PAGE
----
However, you won't find cauliflower blended with fruit sugar to mask the flavor, emphasized Sorrosa. Instead its vegetable purees such as Cauliflower Dreamin' uses organic cauliflower and organic bell peppers blended with garlic, lemon juice, olive oil, and thyme. 

Fresh Bellies also has two fruit purees (A Pearfect Pair and Apple of My Eye), because fruit does serve a vital role in a child's diet, Sorrosa clarified. 

"We are not of the mindset that children should not be eating fruits. When kids are eating fruit they should be tasting fruit, when they’re eating vegetables, they should be tasting vegetables,"​ Sorrosa noted. 

Fresh Bellies has doubled distribution within the past month to 300 stores including Whole Foods in the South Pacific region, Fresh Thyme in the Midwest, Earth Fare, and Harris Teeter.  Sorrosa is targeting a 1,000-store footprint by the end of 2019.

With a recent appearance on Shark Tank, Fresh Bellies' online sales have surged and the brand will be focusing on its e-commerce strategy as a tool to reach untapped areas of the US, added Sorrosa. 

"Where we used to be entirely focused on wholesale, we’re now looking at a business that’s got two streams of really healthy revenue [from direct-to-consumer and brick-and-mortar] and we want to continue to grow both,"​ she said. 

A pouch-free future?

From day one, Fresh Bellies knew it didn't want to be in pouches, a packaging format that has taken over the baby food aisle. 

For its core line of refrigerated baby food, Fresh Bellies uses fully recyclable and resealable cups with a detachable spoon embedded underneath the lid. 


"Our cups are fully recyclable, but more importantly they’re reusable," ​Sorrosa said who has seen parents use Fresh Bellies' cups for storing Play-Doh and small toys.

 According to Sorrosa, pouches are beginning to go out of vogue across the category.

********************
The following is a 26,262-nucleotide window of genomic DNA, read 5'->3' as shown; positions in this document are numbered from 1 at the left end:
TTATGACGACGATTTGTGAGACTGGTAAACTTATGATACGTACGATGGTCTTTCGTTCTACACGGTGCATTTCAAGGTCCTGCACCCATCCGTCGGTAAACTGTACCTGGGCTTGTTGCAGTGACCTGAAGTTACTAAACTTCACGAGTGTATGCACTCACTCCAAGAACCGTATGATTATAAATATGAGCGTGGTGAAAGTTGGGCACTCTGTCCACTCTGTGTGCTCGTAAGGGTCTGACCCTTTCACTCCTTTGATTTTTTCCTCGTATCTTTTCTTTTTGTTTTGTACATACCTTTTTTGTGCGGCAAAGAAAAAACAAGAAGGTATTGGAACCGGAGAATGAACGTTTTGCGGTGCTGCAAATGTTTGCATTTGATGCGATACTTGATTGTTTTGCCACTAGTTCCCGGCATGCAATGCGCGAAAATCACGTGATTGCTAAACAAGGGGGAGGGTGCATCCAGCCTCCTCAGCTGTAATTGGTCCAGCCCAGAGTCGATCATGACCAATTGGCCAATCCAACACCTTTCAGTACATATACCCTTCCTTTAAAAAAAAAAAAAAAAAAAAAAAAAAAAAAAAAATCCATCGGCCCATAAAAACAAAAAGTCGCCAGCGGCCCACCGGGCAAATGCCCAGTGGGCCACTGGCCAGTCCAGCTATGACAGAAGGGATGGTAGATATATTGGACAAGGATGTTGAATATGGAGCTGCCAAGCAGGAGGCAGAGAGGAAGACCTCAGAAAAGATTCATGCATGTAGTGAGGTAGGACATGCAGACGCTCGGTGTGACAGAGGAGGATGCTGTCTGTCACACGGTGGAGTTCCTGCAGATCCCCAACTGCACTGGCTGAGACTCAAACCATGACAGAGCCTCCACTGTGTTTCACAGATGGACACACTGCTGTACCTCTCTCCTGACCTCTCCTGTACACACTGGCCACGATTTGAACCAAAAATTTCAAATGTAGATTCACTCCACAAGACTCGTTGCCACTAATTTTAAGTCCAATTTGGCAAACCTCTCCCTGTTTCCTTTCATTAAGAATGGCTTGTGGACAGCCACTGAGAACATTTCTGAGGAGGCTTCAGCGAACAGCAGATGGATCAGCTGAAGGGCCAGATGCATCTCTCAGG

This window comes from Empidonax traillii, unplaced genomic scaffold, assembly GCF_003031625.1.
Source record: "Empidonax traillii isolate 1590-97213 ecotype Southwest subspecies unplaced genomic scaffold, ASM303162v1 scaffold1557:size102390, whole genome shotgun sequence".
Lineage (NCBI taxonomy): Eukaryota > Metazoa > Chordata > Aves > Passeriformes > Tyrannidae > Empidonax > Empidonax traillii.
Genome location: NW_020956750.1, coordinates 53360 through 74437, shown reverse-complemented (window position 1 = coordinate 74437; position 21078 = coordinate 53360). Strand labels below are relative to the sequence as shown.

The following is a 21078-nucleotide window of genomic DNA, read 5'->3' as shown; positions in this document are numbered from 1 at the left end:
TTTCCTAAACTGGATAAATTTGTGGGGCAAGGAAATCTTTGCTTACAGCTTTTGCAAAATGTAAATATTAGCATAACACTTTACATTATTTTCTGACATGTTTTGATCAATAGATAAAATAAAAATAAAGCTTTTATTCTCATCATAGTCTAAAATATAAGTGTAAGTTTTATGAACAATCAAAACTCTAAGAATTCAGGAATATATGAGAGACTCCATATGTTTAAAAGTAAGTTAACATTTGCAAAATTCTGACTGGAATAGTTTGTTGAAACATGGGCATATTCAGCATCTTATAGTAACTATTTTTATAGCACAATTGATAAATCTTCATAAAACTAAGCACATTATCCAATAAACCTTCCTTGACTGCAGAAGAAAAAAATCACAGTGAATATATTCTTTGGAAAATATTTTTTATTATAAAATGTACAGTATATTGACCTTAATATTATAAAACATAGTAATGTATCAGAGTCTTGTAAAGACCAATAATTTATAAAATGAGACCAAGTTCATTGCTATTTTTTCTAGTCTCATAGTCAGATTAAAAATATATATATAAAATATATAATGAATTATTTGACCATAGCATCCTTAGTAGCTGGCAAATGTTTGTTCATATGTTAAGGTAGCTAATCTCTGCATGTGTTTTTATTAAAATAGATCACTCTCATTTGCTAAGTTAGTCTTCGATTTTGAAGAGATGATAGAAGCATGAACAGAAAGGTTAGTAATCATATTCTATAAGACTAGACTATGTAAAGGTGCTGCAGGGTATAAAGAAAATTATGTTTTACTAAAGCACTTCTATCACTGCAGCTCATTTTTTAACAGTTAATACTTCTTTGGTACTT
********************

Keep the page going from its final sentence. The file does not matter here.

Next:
"When I started this company five years ago when you walked down the baby food aisle, the majority of products were in a pouch. If you walk down the baby food aisle today, you will see many of the larger brands have moved from pouches to cups,"​ Sorrosa said.

Well-known baby food brands such as Plum Organics, Happy Family, and Once Upon a Farm have all launched a cup version of their products recently.

"And these were the brands that innovated with the pouch a number of years ago,"​ added Sorrosa. 

Recent research by Technomic shows that demand for pouches will continue to grow driven largely by international markets such as Asia-Pacific and EMEA. However, rigid packaging still accounts for a 99% share​ of the global baby food market. 

The critique of pouches for baby food is due to its heavy environmental footprint, but more recently, researchers have linked​ continual pouch use to overeating and tooth decay.

"Kids are just squeezing food into their mouths without listening to body cues, and we knew spoon-feeding is a really important part of encouraging healthier eating habits,"​ Sorrosa said. 

"There are a lot of reasons why pouches shouldn’t be the go-to for kids."